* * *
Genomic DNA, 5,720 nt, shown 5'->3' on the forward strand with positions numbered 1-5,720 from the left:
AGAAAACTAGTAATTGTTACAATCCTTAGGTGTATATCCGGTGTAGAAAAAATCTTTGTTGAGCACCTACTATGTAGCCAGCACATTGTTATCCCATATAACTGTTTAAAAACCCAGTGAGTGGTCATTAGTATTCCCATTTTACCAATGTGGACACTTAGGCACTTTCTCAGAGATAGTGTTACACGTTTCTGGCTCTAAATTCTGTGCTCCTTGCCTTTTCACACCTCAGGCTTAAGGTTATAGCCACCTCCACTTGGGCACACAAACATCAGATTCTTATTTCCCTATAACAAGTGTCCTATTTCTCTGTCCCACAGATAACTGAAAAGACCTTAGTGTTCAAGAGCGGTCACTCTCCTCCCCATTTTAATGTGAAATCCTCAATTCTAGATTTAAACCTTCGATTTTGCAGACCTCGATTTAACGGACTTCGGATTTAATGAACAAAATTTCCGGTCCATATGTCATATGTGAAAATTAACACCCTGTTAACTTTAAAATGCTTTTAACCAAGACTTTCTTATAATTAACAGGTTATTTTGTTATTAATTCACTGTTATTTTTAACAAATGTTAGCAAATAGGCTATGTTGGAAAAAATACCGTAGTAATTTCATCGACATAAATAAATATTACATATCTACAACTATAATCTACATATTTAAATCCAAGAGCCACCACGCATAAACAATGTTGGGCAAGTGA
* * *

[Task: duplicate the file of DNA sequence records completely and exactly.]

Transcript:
Genomic DNA, 5,720 nt, shown 5'->3' on the forward strand with positions numbered 1-5,720 from the left:
AGAAAACTAGTAATTGTTACAATCCTTAGGTGTATATCCGGTGTAGAAAAAATCTTTGTTGAGCACCTACTATGTAGCCAGCACATTGTTATCCCATATAACTGTTTAAAAACCCAGTGAGTGGTCATTAGTATTCCCATTTTACCAATGTGGACACTTAGGCACTTTCTCAGAGATAGTGTTACACGTTTCTGGCTCTAAATTCTGTGCTCCTTGCCTTTTCACACCTCAGGCTTAAGGTTATAGCCACCTCCACTTGGGCACACAAACATCAGATTCTTATTTCCCTATAACAAGTGTCCTATTTCTCTGTCCCACAGATAACTGAAAAGACCTTAGTGTTCAAGAGCGGTCACTCTCCTCCCCATTTTAATGTGAAATCCTCAATTCTAGATTTAAACCTTCGATTTTGCAGACCTCGATTTAACGGACTTCGGATTTAATGAACAAAATTTCCGGTCCATATGTCATATGTGAAAATTAACACCCTGTTAACTTTAAAATGCTTTTAACCAAGACTTTCTTATAATTAACAGGTTATTTTGTTATTAATTCACTGTTATTTTTAACAAATGTTAGCAAATAGGCTATGTTGGAAAAAATACCGTAGTAATTTCATCGACATAAATAAATATTACATATCTACAACTATAATCTACATATTTAAATCCAAGAGCCACCACGCATAAACAATGTTGGGCAAGTGA